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American Tree Sparrow at Camas NWR, Jefferson County. November 21, 2015.

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Rough-legged Hawk at Camas NWR, Jefferson County. November 21, 2015.

Larry Arnold zipped over to try to relocate the bird as well. He did find it, and gave me a quick call to share the details. I followed his directions to the spot where he tracked it down and quickly found a falcon, though it turned out to be a Prairie Falcon instead of a Gyrfalcon. I also flushed a pair of Barn Owls while trying to get better views.

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Prairie Falcon at Camas NWR, Jefferson County. November 22, 2015.

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Barn Owl at Camas NWR, Jefferson County. November 22, 2015.

On one more attempt on the way out of town back towards Boise we still couldn’t find the Gyrfalcon, but did see this nice weasel, which appeared to be mid-transition from its summer to winter coats

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Weasel at Camas NWR, Jefferson County. November 23, 2015.

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Weasel at Camas NWR, Jefferson County. November 23, 2015.

November 28: Simco Road

The day after Thanksgiving we had a really nice layer of hoarfrost across the valley. I figured the extra layer of ice might concentrate the lark flocks on Simco Road near the road where the ground was clear so we headed out to take a look. Turns out that was a good guess. Right off the bat we found a large flock of finches hanging out near the road working over some old sunflowers. We had a very narrow shoulder and a fair bit of traffice, so we only had a couple of minutes to look, but we quickly turned up a Common Redpoll, one of the first of the year around the Treasure Valley, and closer than they’re usually found to Boise.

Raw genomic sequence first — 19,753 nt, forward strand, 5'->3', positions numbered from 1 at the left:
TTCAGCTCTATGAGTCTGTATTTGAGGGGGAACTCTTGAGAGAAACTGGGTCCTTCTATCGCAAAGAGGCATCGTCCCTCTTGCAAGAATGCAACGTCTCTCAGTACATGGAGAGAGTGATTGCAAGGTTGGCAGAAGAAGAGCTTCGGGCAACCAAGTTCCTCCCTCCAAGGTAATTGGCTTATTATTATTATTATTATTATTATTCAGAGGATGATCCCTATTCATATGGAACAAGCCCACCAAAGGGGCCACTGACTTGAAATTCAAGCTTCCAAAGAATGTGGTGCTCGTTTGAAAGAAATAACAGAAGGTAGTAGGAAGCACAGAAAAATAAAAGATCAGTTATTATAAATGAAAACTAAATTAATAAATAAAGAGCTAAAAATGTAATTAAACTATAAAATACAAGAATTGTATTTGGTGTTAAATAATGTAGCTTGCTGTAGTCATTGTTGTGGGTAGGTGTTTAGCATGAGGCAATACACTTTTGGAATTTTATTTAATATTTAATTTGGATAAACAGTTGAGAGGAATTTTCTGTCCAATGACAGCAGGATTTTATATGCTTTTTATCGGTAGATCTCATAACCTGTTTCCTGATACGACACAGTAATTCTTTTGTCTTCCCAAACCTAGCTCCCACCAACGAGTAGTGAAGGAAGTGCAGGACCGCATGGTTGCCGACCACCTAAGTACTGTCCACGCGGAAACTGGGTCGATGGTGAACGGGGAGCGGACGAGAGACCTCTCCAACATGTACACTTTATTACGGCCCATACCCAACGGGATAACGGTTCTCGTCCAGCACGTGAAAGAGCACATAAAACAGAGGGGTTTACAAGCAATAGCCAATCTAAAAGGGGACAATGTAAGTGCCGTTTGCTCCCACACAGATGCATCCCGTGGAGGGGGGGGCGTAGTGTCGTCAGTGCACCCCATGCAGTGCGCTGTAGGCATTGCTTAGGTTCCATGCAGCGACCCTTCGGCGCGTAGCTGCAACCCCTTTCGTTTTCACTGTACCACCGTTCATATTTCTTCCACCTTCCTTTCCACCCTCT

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Common Redpoll on Simco Road, Elmore County. November 28, 2015.

We found loads of larks hanging out near the road, but the problem was that since there was so much traffic the flocks wouldn’t stay put long enough to get a good look. We started checking side roads instead which turned out to be a great strategy. We found one particularly large flock and hung out right near them and just took our time picking through every bird in the flock. Our patience paid off, as we turned up at least one (and likely two) Lapland Longspurs! This was a new state bird for us, and a species we’ve spent a lot of time looking for each winter.